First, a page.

muscular dystrophy

Reflecting on muscular dystrophy awareness week

This past week was muscular dystrophy awareness week, which seems like a short amount of time to focus on such a heartbreaking disease. One in every 3500 boys in the US develops that debilitating and fatal Duchenne muscular dystrophy (DMD) - the most common and serious form of muscular dystrophy - and there is no cure.

Mighty mice point to stem cell therapy for muscle diseases and aging

The L.A. Times gave it's rodent of the week designation to a mighty mouse produced by University of Colorado, Boulder researchers.

The group transplanted muscle stem cells from healthy mice into mice with damaged muscles. Not only did the muscle stem cells spring to action, repairing the damaged muscle, but they maintained the mouse in its newly bulked up state for its entire two-year lifespan.

Muscle stem cells a step closer to treating muscular dystrophy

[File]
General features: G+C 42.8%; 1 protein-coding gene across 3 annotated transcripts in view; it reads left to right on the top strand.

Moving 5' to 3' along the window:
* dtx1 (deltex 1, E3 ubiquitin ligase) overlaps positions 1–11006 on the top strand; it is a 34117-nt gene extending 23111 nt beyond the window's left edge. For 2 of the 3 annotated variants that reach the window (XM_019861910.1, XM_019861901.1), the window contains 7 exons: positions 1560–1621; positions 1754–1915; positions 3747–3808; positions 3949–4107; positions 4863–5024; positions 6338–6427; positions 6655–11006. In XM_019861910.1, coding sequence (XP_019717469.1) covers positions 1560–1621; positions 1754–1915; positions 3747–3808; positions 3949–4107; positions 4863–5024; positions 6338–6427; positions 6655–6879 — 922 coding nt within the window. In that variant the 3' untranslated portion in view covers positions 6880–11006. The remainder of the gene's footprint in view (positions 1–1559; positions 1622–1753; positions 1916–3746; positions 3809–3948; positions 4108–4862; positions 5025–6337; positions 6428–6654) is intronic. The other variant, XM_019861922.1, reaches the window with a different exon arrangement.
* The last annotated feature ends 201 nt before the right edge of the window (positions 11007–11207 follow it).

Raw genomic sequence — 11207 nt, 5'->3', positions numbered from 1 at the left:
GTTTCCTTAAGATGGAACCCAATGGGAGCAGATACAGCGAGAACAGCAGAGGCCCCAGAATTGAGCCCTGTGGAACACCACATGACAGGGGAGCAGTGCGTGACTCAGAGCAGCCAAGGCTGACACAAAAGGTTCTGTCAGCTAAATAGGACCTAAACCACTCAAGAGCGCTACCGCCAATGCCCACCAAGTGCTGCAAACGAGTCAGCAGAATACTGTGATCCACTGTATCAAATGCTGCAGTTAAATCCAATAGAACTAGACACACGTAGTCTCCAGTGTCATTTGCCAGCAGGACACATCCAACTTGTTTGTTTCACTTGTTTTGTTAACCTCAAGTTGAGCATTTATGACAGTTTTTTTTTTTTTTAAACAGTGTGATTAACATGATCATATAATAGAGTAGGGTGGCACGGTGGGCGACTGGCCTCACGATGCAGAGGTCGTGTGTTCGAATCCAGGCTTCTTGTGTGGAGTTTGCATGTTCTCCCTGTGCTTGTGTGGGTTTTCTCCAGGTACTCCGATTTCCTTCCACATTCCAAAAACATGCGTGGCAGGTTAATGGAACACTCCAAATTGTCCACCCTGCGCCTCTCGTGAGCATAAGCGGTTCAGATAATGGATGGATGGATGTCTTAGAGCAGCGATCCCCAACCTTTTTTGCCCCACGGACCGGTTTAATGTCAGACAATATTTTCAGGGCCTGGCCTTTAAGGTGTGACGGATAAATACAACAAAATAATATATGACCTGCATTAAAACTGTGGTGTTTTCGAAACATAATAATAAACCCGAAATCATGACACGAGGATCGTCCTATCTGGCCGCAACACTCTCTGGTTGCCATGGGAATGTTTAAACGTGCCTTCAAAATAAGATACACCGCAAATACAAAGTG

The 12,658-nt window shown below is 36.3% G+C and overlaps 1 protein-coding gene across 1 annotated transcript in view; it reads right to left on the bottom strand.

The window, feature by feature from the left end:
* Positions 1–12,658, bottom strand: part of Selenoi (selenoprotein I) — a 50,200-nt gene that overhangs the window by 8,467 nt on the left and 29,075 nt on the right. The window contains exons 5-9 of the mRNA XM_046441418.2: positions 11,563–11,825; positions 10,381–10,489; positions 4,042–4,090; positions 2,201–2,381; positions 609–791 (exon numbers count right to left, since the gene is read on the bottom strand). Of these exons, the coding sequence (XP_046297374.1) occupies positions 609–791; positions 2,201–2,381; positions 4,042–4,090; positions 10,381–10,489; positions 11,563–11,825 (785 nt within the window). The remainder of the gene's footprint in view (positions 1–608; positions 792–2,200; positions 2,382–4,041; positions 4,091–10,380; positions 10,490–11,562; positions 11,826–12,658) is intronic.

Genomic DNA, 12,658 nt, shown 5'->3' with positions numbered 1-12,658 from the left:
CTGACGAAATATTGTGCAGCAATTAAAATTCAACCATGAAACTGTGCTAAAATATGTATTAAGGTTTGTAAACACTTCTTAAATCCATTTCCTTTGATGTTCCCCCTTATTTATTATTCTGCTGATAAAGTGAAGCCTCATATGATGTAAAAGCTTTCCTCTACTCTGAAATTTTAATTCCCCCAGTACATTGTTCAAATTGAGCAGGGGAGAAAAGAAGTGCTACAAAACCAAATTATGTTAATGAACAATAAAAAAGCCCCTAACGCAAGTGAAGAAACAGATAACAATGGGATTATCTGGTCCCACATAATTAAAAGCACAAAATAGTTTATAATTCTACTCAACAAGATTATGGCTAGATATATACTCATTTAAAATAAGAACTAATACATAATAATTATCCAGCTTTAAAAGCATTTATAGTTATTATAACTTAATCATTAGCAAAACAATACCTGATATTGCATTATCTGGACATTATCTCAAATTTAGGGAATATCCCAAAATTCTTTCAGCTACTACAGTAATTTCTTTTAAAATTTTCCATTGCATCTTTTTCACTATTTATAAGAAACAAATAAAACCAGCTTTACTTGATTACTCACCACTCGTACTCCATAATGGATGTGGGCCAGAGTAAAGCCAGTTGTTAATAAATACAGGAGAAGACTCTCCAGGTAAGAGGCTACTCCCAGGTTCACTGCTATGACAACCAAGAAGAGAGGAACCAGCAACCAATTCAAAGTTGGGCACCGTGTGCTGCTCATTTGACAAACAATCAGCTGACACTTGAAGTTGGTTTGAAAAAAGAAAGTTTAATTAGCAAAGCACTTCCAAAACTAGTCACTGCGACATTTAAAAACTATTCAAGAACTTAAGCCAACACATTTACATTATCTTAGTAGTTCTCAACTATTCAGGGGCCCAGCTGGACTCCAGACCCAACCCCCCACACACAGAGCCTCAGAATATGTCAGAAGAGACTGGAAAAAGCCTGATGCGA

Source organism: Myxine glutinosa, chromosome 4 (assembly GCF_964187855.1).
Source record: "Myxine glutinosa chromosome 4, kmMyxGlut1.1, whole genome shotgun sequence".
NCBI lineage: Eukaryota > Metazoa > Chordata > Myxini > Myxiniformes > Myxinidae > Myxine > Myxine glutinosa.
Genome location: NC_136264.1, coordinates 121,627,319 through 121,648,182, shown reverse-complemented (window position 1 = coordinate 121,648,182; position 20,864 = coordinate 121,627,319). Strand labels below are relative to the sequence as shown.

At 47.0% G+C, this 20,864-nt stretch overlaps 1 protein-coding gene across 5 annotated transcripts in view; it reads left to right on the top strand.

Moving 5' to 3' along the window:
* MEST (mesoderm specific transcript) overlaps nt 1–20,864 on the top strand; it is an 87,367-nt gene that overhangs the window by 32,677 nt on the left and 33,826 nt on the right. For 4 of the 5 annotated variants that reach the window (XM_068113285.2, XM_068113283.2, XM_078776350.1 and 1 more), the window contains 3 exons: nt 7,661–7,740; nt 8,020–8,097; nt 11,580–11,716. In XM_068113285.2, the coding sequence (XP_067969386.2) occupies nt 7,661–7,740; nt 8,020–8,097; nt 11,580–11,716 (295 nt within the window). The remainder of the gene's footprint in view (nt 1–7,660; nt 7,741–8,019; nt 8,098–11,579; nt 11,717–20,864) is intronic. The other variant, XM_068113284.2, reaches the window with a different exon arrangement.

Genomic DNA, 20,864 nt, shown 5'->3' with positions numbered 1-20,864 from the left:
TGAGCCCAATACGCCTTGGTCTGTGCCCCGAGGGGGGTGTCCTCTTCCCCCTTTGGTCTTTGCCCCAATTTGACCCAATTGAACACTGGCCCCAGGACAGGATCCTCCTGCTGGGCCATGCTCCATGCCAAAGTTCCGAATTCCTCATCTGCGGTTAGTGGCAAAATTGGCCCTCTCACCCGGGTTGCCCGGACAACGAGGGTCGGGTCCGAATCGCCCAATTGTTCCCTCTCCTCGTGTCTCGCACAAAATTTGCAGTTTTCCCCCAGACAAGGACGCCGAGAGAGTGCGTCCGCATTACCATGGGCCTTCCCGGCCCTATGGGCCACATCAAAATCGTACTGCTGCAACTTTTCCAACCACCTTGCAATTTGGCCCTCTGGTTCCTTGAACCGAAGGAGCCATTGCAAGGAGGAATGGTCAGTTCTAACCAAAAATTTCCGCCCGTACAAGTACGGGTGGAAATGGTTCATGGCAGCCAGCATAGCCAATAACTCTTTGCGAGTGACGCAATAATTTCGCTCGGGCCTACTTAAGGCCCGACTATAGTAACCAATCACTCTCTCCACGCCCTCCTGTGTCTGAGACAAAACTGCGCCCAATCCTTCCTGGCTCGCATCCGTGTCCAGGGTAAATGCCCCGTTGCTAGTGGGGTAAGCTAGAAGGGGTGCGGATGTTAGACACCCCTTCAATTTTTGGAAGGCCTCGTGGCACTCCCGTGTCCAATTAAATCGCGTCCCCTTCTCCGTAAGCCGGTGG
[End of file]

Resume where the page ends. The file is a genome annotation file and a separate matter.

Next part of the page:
Stanford scientists have overcome one significant hurdle in developing a therapy for muscle-wasting diseases like muscular dystrophy. Until now, the muscle stem cells that stand at the ready to repair muscle damage couldn't be grown outside the safe confines of a muscle. Once uprooted from their home and transferred to a laboratory dish, they matured into less useful progenitor cells. That's a problem because once mature the cells no longer have the potential to be transplanted to repair muscle damaged by injury or disease.

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